How will China's pledge to import much more be achieved?

By He Shuquan
0 Comment(s)Print E-mail, November 8, 2018
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The first China International Import Expo opens in Shanghai at the National Exhibition and Convention Center, Nov. 5, 2018. [Photo/VCG]

During the opening ceremony of the China International Import Expo (CIIE) in Shanghai on Nov. 5, China announced its import of goods and services are expected to exceed US$30 trillion and US$10 trillion respectively in the coming 15 years. 

China has been the world's second largest merchandise importer for nine consecutive years. Last year, import of goods reached US$1.84 trillion, an increase of 15.9 percent from 2016. 

Against the background of such an encouraging performance, a total of 172 countries, regions and international organizations from five continents are currently showcasing their development achievements and what they have to offer at the CIIE, a unique event being held for the first time. 

More than 3,600 companies from other countries are taking advantage of the occasion to seek common development with hundreds of thousands of potential Chinese purchasers.

What will China import?

The top 10 imports last year were electrical machinery, equipment; mineral fuels, including oil; machinery, including computers; various mineral ores, slag, ash; optical and medical apparatus; vehicles; plastics and plastic articles; organic chemicals; oil seeds; and copper. These items account for three-quarters (75.2 percent) of China's overall imports from the rest of the world. 

Imported mineral fuels, including oil, grew the fastest (up 40.2 percent from 2016). In second place in this regard were purchases in the ores, slag and ash category (32.7 percent). Other significant improvements occurred in regard to organic chemicals (27 percent) and copper (23.9 percent).

It's likely these product categories will continue to dominate the next 15 years. However, China is the world's second largest economy with a market of more than 1.3 billion potential buyers, so that consumer products will also grow in importance. 

Since the reform and opening up program began in the late 1970s, China has already experienced three consumption upgrades, namely 1978, 1992-1998 and 2012 respectively. Every consumption upgrade comes with an expansion of imports, and there's no reason to doubt this will be the case with the fourth upgrade. 

However, import expansion does not mean China will become the consumption products hub. China will import more and more intermediates to further develop its industries. 

Meanwhile, China imports more services than it exports, so the provision of foreign services will also become increasingly important.

How will China achieve the goal?

To broaden the opening-up and expand imports will involve stepped-up efforts in several aspects. To stimulate the potential, the government will take more proactive measures to increase people's income and spending power, foster new growth areas of medium-high-end consumption, continue to unleash the potential of the domestic market and expand the scope for imports, further lower tariffs, facilitate customs clearance procedures, reduce institutional costs in regard to imports, and promote cross-border e-commerce and other new forms and models of business.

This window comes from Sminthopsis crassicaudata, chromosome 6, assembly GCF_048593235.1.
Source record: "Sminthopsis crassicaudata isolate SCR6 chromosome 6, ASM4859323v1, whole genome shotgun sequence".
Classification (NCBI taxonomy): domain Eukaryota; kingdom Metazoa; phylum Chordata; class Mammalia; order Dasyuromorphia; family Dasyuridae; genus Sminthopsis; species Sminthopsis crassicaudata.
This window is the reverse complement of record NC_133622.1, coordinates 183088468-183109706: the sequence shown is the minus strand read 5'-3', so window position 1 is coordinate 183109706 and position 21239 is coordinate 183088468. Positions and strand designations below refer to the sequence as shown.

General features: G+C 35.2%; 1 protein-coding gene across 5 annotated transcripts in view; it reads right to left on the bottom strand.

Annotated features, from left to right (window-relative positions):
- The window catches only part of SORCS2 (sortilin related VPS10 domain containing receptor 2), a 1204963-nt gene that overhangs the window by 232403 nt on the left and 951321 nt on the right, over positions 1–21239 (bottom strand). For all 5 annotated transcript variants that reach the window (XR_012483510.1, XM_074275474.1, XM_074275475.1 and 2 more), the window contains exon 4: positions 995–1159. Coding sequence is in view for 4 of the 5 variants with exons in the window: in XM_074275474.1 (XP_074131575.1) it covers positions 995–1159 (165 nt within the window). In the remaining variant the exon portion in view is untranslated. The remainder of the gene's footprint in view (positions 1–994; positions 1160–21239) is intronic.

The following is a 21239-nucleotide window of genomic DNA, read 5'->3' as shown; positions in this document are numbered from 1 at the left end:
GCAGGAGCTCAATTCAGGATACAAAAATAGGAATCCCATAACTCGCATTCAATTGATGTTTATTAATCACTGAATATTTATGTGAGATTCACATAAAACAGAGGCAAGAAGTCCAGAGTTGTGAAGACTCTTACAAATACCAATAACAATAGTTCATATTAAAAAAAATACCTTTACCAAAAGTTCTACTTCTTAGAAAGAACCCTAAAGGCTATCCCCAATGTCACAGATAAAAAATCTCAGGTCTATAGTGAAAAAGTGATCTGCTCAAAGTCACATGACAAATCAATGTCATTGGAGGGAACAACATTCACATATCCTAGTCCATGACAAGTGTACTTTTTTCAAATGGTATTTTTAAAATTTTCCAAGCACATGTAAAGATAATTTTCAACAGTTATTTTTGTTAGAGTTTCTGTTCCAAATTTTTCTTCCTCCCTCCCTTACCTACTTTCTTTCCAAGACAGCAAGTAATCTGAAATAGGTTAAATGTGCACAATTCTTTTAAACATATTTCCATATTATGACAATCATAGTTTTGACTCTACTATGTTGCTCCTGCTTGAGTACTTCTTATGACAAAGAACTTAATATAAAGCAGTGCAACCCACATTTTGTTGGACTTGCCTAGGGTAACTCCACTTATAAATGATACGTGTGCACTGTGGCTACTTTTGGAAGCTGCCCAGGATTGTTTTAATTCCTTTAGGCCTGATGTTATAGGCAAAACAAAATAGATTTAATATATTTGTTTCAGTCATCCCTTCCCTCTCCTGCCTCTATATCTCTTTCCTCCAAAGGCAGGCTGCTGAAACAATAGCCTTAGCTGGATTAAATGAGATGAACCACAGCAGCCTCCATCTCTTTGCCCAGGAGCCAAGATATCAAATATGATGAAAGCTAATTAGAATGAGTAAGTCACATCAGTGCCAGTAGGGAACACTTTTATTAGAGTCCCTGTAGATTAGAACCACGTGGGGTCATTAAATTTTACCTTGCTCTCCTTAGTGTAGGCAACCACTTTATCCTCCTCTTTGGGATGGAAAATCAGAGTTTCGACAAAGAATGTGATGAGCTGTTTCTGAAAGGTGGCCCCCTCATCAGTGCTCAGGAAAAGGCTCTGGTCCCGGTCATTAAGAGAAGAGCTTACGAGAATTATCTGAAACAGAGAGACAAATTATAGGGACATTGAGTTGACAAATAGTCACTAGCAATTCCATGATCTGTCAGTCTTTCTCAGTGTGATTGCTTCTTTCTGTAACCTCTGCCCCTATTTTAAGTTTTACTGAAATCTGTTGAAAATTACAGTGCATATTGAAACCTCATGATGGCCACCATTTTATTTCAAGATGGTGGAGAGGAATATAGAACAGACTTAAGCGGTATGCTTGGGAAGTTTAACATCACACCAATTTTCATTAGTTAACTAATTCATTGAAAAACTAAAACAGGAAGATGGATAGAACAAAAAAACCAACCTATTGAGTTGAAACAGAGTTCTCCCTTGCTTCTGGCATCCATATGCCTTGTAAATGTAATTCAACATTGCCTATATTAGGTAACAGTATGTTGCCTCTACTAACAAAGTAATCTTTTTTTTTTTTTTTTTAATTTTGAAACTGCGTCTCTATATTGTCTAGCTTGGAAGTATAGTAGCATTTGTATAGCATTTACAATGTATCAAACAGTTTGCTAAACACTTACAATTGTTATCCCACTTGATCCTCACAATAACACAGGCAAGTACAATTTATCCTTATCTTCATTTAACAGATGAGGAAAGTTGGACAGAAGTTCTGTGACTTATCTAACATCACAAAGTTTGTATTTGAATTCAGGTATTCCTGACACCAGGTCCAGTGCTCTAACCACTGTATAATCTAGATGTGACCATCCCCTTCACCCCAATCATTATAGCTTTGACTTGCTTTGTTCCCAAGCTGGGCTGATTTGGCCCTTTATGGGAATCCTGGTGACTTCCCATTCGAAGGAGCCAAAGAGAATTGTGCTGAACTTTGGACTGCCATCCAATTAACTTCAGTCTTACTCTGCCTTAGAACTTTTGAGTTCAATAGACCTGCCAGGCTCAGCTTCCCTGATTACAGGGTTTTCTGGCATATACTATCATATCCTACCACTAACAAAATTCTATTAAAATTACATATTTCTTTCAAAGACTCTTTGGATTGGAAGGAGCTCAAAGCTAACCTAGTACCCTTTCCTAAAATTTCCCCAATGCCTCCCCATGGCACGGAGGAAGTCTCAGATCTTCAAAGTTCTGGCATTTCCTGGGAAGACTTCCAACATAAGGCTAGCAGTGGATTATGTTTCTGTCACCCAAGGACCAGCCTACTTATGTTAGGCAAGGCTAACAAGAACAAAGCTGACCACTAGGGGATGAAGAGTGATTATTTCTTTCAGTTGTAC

An aerial photo of the Waigaoqiao container pier of the Shanghai free trade zone (FTZ) in Shanghai, east China, on Sept. 19, 2015. [Photo/Xinhua]

China will continue to broaden market access, steadily increasing the openness of the financial sector, as well as its service sector, working toward greater openness in the agricultural, mining and manufacturing sectors, and accelerating opening up in such important areas as telecommunications, education, medical service and culture. 

China will foster a world-class business environment for overseas multinationals and local corporations. It will continue promoting international cooperation at both the multilateral and bilateral levels, such as the Belt and Road Initiative (BRI), in the spirit of consultation and collaboration for shared benefits. 

It will explore new ways to promote the opening-up process, supporting its pilot free trade zones (FTZ) to deepen reform and innovation, and expanding the scope of the China (Shanghai) Pilot Free Trade Zone in particular. 

The measures that China is putting forward during the CIIE show its determination towards further opening up and integrating itself into the global economy. With the slogan "New Era, Shared Future," the CIIE is set to become an open platform for win-win economic cooperation, an international public product, and a landmark project in the country's higher-level opening up.

The author is a professor from School of Economics, Shanghai University.

Opinion articles reflect the views of their authors only, not necessarily those of

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